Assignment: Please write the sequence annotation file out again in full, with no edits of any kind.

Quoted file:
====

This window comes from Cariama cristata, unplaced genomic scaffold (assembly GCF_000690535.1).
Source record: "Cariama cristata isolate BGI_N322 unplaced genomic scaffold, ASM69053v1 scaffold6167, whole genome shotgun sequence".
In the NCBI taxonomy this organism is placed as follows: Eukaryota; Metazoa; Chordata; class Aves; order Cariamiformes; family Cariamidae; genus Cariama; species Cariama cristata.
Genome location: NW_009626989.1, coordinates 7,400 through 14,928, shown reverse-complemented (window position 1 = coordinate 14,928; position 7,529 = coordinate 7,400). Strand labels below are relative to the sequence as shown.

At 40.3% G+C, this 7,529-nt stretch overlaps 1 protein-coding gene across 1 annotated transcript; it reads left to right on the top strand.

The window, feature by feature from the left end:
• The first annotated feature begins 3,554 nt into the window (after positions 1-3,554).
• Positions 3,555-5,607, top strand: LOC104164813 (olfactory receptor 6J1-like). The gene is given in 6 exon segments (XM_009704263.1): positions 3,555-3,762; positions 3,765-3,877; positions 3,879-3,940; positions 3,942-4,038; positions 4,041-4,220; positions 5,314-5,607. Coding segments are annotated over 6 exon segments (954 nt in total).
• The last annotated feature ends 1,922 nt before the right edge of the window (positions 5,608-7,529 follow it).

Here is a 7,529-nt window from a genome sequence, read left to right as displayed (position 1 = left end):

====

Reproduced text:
This window comes from Cariama cristata, unplaced genomic scaffold (assembly GCF_000690535.1).
Source record: "Cariama cristata isolate BGI_N322 unplaced genomic scaffold, ASM69053v1 scaffold6167, whole genome shotgun sequence".
In the NCBI taxonomy this organism is placed as follows: Eukaryota; Metazoa; Chordata; class Aves; order Cariamiformes; family Cariamidae; genus Cariama; species Cariama cristata.
Genome location: NW_009626989.1, coordinates 7,400 through 14,928, shown reverse-complemented (window position 1 = coordinate 14,928; position 7,529 = coordinate 7,400). Strand labels below are relative to the sequence as shown.

At 40.3% G+C, this 7,529-nt stretch overlaps 1 protein-coding gene across 1 annotated transcript; it reads left to right on the top strand.

The window, feature by feature from the left end:
• The first annotated feature begins 3,554 nt into the window (after positions 1-3,554).
• Positions 3,555-5,607, top strand: LOC104164813 (olfactory receptor 6J1-like). The gene is given in 6 exon segments (XM_009704263.1): positions 3,555-3,762; positions 3,765-3,877; positions 3,879-3,940; positions 3,942-4,038; positions 4,041-4,220; positions 5,314-5,607. Coding segments are annotated over 6 exon segments (954 nt in total).
• The last annotated feature ends 1,922 nt before the right edge of the window (positions 5,608-7,529 follow it).

Here is a 7,529-nt window from a genome sequence, read left to right as displayed (position 1 = left end):